There are only two things that are absolute and certain in life, and that’s death and taxes… Here on Long island, we residents pay way more than our fair share in property taxes as compared to the rest of the nation. Nassau County ranks #5 in the country with regards to property taxes, and Suffolk is #16. Nassau county has recently declared that it will be reassessing every property in the county, thereby changing what everyone pays in taxes. All in, that’s about 400,000 properties in total. It is said that 52% of the properties in the county will have higher property taxes, and 48% will get property tax reductions when this is all said and done.
To understand why our taxes are so high to begin with, I think it’s important to know where most of our tax dollars are going.
Most of those property taxes go towards the schools, which to be frank is a great reason to pay taxes (if we were searching for reasons to pay taxes, that is). Most of Long island is an end user real estate market, meaning that people come here to lay down roots and raise families. One of the most important things to consider when raising children is where those kids are going to go to school. Here in Nassau county, we have the number one rated public high school in the county, Jericho. Our public schools rival most top private schools around the country. It’s not until you reach The Hamptons where you’ll see property taxes drop to almost nothing. You can buy a multimillion-dollar home in the Hamptons with property taxes of under $10,000. The reason for that is simple, the public-school system is very small. That market is a secondary home market, and most people just are not sending their kids to school out there. So outside of clean towns, paved roads, garbage pick-up, and anything else you can think of that your taxes should be paying for – our school systems are the main driver of that national statistic.
So, what’s Laura Curran and her administration up to in Nassau County? To understand why she’s doing what she’s doing you first have to understand how things worked previously. Since the freeze of the tax roll in 2011, homeowners would grieve their taxes every year to pull them down. Most homeowners who practiced this with a tax grievance lawyer every year, ended up paying far less than others in their neighborhood who weren’t doing this. So, within a given neighborhood, you could have two people that live right next to each other with the same house. Let’s say one neighbor grieved every year and the other never grieved. The neighbor who was grieving every year could be paying five, ten, fifteen thousand less – depending on the neighborhood. Is that a fair system? I don’t believe it is. So what Laura is trying to do, is to make everyone pay their fair and equal share. Makes sense, but it comes at a terrible time.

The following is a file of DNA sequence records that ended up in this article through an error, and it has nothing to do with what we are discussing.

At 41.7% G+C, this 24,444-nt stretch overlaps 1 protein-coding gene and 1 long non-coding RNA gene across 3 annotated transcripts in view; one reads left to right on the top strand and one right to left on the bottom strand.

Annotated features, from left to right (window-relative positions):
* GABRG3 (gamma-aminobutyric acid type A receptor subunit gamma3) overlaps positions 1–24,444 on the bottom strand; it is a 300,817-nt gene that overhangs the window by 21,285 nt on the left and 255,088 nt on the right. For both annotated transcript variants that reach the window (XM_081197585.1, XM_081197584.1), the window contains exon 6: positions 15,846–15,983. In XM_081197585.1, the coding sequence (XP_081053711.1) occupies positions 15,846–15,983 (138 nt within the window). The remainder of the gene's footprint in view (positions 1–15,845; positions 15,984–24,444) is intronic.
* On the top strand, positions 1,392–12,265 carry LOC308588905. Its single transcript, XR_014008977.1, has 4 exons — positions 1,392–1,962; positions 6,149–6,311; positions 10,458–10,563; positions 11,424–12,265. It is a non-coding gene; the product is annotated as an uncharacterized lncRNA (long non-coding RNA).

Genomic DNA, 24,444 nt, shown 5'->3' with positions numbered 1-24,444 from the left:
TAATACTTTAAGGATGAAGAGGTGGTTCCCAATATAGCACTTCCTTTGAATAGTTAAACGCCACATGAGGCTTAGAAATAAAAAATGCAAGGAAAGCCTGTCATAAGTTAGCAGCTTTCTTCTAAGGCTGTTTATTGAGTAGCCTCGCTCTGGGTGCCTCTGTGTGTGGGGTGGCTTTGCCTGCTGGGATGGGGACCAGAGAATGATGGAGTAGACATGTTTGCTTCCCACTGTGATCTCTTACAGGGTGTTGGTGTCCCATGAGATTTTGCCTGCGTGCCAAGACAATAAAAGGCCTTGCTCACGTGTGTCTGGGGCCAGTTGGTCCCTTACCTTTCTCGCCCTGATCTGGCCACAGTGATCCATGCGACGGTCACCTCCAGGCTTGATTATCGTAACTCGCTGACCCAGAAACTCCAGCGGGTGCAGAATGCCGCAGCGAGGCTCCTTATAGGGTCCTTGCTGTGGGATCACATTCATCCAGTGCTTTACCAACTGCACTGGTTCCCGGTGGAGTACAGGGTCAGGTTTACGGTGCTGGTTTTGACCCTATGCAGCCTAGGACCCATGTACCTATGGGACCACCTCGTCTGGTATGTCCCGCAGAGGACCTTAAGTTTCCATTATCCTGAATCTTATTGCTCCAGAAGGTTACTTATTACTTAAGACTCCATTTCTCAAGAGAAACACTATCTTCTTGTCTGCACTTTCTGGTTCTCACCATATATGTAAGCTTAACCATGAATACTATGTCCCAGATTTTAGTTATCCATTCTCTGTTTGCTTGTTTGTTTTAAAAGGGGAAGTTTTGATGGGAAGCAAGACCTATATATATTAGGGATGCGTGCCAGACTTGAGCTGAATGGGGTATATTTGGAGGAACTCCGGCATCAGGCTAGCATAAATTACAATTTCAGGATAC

With the recent tax plan change I believe this is going to be a problem – Specifically in the higher end of the market. It is my belief that the higher end homes were likely the ones that were grieving. The reason being is that people with more money are typically more efficient with their money. They have better accountants and lawyers that make them more efficient. They’re just more likely to be paying attention to something like this rather than not knowing about it at all. So, if they’re the ones who were paying lower property taxes because they knew how to play the system, then they’re going to be the ones who are going to see the highest jumps in assessments. If they have the higher jump in assessment, then it’s likely they’ll have greater property tax bill increases.
The luxury market on Long Island has been hurting for a little while now. There are many different reasons people have proposed as to why this may be the case. One of the most common reasons for believing that the luxury market is where it is; is because of the $10,000 Cap on SALT deductions. Like I mentioned earlier, people who have money are very strategic about where they put their money. If there is no more tax benefit to owning highly taxed luxury property, then the result is that people just won’t buy high end property (unless there is an emotional or personal reason to do so). Their money will flow into a different asset class that has tax benefits.
Taxes in our luxury market can get to be insanely high. I’ve personally seen taxes of $50,000 all the way up to $250,000 for certain very high-end properties on the island. In a town like Garden City, if taxes go from 25k to 30k or 30k to 40k, that’s a problem. This is going to drive the prices of these assets down, over time. Taxes are a fixed cost to owning a home – and what buyers can afford or what they’re willing to pay is usually a fixed number. If the taxes add $500-$1,000/month to someone’s monthly carrying costs, that’s going to be factored into buyers offering prices.
What Nassau County Legislation is doing is the right thing. I believe they’re trying to hit the reset button so that everyone pays their fair share. What they’re not considering is that it’s being done at a bad time when we no longer can deduct our taxes. Will it influence home values? I think it’s very likely. Politicians may be able to balance their county budget through this reassessment, but they’re ultimately going to devalue the mid-higher end range homes in the near term.